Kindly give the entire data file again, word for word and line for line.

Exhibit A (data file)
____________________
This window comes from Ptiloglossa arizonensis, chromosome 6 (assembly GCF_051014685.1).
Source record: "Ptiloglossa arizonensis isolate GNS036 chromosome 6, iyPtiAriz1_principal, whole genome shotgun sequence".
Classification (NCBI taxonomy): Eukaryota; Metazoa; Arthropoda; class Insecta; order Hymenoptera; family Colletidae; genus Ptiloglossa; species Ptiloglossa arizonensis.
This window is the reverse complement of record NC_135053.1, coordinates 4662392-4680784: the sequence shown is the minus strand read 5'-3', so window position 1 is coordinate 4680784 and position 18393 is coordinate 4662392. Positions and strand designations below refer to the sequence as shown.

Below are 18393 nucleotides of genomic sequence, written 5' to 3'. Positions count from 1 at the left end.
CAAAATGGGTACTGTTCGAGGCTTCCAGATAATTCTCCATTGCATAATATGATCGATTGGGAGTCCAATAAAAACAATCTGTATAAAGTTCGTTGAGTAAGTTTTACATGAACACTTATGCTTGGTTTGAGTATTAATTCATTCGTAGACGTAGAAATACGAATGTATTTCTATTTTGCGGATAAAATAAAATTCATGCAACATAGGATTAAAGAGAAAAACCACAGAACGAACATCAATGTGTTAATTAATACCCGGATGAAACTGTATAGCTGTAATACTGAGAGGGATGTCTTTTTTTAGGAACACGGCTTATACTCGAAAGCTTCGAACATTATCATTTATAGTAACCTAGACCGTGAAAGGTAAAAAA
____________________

This window comes from Ptiloglossa arizonensis, chromosome 6 (assembly GCF_051014685.1).
Source record: "Ptiloglossa arizonensis isolate GNS036 chromosome 6, iyPtiAriz1_principal, whole genome shotgun sequence".
Classification (NCBI taxonomy): Eukaryota; Metazoa; Arthropoda; class Insecta; order Hymenoptera; family Colletidae; genus Ptiloglossa; species Ptiloglossa arizonensis.
This window is the reverse complement of record NC_135053.1, coordinates 4662392-4680784: the sequence shown is the minus strand read 5'-3', so window position 1 is coordinate 4680784 and position 18393 is coordinate 4662392. Positions and strand designations below refer to the sequence as shown.

Below are 18393 nucleotides of genomic sequence, written 5' to 3'. Positions count from 1 at the left end.
CAAAATGGGTACTGTTCGAGGCTTCCAGATAATTCTCCATTGCATAATATGATCGATTGGGAGTCCAATAAAAACAATCTGTATAAAGTTCGTTGAGTAAGTTTTACATGAACACTTATGCTTGGTTTGAGTATTAATTCATTCGTAGACGTAGAAATACGAATGTATTTCTATTTTGCGGATAAAATAAAATTCATGCAACATAGGATTAAAGAGAAAAACCACAGAACGAACATCAATGTGTTAATTAATACCCGGATGAAACTGTATAGCTGTAATACTGAGAGGGATGTCTTTTTTTAGGAACACGGCTTATACTCGAAAGCTTCGAACATTATCATTTATAGTAACCTAGACCGTGAAAGGTAAAAAA